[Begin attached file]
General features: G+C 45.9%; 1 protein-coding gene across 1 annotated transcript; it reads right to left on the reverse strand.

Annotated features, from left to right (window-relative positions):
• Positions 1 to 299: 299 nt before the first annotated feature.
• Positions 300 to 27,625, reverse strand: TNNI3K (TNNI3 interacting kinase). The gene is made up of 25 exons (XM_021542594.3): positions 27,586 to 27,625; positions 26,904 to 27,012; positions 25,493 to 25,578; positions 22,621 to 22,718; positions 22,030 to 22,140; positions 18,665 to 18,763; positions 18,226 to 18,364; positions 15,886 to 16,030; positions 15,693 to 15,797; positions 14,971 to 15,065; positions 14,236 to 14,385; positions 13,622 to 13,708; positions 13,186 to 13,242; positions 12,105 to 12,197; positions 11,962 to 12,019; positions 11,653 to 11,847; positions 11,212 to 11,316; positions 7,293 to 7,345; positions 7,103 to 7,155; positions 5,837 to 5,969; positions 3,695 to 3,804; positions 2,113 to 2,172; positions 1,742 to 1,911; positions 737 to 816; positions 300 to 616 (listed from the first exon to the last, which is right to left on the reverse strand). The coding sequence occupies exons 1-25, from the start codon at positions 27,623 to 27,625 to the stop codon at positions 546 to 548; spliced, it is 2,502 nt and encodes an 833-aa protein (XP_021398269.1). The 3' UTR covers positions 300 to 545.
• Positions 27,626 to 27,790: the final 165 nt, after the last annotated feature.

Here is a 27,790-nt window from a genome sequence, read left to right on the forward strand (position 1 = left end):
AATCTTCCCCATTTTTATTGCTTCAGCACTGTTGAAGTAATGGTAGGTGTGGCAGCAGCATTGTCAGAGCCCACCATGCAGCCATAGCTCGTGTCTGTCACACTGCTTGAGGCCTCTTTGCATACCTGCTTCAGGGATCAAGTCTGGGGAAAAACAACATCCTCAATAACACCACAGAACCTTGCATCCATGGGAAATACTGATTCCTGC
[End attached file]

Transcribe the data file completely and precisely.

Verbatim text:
General features: G+C 45.9%; 1 protein-coding gene across 1 annotated transcript; it reads right to left on the reverse strand.

Annotated features, from left to right (window-relative positions):
• Positions 1 to 299: 299 nt before the first annotated feature.
• Positions 300 to 27,625, reverse strand: TNNI3K (TNNI3 interacting kinase). The gene is made up of 25 exons (XM_021542594.3): positions 27,586 to 27,625; positions 26,904 to 27,012; positions 25,493 to 25,578; positions 22,621 to 22,718; positions 22,030 to 22,140; positions 18,665 to 18,763; positions 18,226 to 18,364; positions 15,886 to 16,030; positions 15,693 to 15,797; positions 14,971 to 15,065; positions 14,236 to 14,385; positions 13,622 to 13,708; positions 13,186 to 13,242; positions 12,105 to 12,197; positions 11,962 to 12,019; positions 11,653 to 11,847; positions 11,212 to 11,316; positions 7,293 to 7,345; positions 7,103 to 7,155; positions 5,837 to 5,969; positions 3,695 to 3,804; positions 2,113 to 2,172; positions 1,742 to 1,911; positions 737 to 816; positions 300 to 616 (listed from the first exon to the last, which is right to left on the reverse strand). The coding sequence occupies exons 1-25, from the start codon at positions 27,623 to 27,625 to the stop codon at positions 546 to 548; spliced, it is 2,502 nt and encodes an 833-aa protein (XP_021398269.1). The 3' UTR covers positions 300 to 545.
• Positions 27,626 to 27,790: the final 165 nt, after the last annotated feature.

Here is a 27,790-nt window from a genome sequence, read left to right on the forward strand (position 1 = left end):
AATCTTCCCCATTTTTATTGCTTCAGCACTGTTGAAGTAATGGTAGGTGTGGCAGCAGCATTGTCAGAGCCCACCATGCAGCCATAGCTCGTGTCTGTCACACTGCTTGAGGCCTCTTTGCATACCTGCTTCAGGGATCAAGTCTGGGGAAAAACAACATCCTCAATAACACCACAGAACCTTGCATCCATGGGAAATACTGATTCCTGC